Twenty-five more miles till I reach the ocean. I need to do this in one fell swoop, and in a hurry, because the terrain and fauna changes to marsh on either side of the river, so there’s no solid land to get out on to go to the bathroom. Someone recommended I take a wide-mouthed peanut butter jar. Yeah no. Like I’d even be coordinated enough to pull that off, never mind living with that image the rest of my life. ― But I took one anyway, just in case.
I paddle my little heart out and get to the ocean at the city of Suwannee in record time. This place is really neat. It’s like streets of waterways. You can paddle right up to a store or someone’s house, park your boat and go inside. I paddle up to the gas station and ask for directions, then paddle on over to the river camp check-in, which is a fish camp/bait & tackle shop with pelicans perched on the roof, walking along the sidewalk, and floating in my parking space. I shoo them away and park, and sit there with my head in my hands for so long that a lady at the bait & tackle shop comes out and says, “Hon, you okay?” Bless her heart. These folks down here really are just the sweetest. I tell her I’m just winding down from a long paddle, and that I need to check-in to the river camp.
I go in and sign the paperwork, get the key to the bathroom and she points to the river camp, which looks nothing like all the other river camps. This camp is basically a patch of grass behind a motel where you pitch your tent. And the bathroom is one of the bathrooms at the motel. There’s an RV park on one side of the motel and a boat ramp on the other. There’s also a screened-in cook house at the grassy patch, and she tells me I’m welcome to sleep in there, if I’d like. I explain that I’ll be staying one night, then paddling to Cat Island in the morning to stay for a few nights. She looks surprised, and says, “You be careful going out there, hon. Two sisters in their 70’s paddled out to that Island some years back, and they were never seen or heard from again. And they lived here their whole lives, knew the area and paddled it a million times.” First, I’m thinking, Does she think I look old and senile or something? I act concerned enough to sufficiently satisfy her, but I have no intention of backing out.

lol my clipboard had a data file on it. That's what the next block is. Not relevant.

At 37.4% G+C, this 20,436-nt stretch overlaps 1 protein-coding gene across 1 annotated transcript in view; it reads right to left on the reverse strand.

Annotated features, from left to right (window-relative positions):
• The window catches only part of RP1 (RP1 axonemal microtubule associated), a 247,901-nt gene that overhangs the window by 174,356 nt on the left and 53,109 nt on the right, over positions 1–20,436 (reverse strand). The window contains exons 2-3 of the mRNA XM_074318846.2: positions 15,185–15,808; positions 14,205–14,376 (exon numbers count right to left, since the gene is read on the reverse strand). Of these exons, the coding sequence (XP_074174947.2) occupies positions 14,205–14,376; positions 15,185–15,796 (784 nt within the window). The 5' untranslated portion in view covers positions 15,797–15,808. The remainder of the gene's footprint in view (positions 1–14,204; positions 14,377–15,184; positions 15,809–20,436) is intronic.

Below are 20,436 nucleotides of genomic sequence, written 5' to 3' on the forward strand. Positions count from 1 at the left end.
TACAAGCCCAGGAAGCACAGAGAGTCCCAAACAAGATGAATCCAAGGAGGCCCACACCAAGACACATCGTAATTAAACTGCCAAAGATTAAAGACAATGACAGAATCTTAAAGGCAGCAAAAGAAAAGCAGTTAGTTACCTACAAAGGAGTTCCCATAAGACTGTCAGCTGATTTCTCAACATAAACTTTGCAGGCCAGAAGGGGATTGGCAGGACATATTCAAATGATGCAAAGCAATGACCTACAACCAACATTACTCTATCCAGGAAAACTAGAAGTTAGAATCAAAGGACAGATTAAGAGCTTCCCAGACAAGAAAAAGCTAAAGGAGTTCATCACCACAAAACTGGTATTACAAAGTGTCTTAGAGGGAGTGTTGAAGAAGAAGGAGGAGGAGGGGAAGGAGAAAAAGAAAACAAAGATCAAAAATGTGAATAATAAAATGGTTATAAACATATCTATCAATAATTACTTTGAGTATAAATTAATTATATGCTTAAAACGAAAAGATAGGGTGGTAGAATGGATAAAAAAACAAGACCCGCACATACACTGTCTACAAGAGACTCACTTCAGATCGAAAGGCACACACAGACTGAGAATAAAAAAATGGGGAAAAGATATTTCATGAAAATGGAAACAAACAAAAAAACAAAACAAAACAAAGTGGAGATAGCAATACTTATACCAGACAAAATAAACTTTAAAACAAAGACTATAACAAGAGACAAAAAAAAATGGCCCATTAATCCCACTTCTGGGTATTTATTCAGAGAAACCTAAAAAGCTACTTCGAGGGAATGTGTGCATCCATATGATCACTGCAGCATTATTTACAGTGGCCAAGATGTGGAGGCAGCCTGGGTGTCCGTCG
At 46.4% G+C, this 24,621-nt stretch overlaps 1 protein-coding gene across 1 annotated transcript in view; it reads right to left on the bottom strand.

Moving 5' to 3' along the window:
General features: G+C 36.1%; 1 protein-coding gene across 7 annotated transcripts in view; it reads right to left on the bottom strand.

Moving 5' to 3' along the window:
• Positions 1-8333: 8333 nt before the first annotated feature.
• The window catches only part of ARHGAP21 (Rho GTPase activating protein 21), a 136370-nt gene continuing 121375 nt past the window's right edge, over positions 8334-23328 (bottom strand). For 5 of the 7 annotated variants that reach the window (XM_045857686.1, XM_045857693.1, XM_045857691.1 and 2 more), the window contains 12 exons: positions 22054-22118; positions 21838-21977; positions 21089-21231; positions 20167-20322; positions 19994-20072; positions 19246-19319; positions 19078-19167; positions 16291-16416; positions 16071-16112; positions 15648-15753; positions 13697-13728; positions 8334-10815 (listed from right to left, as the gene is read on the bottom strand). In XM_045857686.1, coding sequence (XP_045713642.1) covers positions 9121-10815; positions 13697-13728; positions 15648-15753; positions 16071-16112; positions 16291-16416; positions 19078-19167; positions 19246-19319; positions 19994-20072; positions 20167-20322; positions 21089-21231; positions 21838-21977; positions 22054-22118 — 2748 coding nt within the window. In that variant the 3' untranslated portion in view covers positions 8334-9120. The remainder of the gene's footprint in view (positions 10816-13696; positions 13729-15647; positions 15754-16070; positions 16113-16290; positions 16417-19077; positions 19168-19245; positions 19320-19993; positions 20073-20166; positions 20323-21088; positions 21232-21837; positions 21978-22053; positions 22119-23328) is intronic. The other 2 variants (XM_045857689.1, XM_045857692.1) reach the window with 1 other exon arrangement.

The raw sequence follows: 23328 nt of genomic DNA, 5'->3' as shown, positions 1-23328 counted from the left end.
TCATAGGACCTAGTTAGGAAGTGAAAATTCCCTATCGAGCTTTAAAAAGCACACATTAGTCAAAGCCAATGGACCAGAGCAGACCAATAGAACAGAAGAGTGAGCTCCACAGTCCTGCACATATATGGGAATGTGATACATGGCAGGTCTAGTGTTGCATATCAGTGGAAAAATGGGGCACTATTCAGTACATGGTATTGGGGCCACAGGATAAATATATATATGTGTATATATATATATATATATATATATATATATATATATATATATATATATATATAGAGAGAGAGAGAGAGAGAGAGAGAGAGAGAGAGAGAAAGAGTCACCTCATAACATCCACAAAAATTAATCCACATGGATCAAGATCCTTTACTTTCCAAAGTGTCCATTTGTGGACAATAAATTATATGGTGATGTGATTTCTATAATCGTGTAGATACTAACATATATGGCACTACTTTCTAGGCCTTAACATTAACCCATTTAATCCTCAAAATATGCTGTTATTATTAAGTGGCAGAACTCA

Soon as I pull the kayak onshore and start to unload, sandflies bust a move and get medieval. This is worse than the mosquitoes. These guys aren’t just annoying, they inflict pain! I guess these no-see-ums must just hang out on the coast, because I didn’t have any problem on the river. They’re brutal. I’m shocked. I’ve never experienced anything like this before. I start digging fast for my 98.11% DEET, and pump out three pumps worth before the wind knocks it into my face and down my lungs, and I have a coughing fit.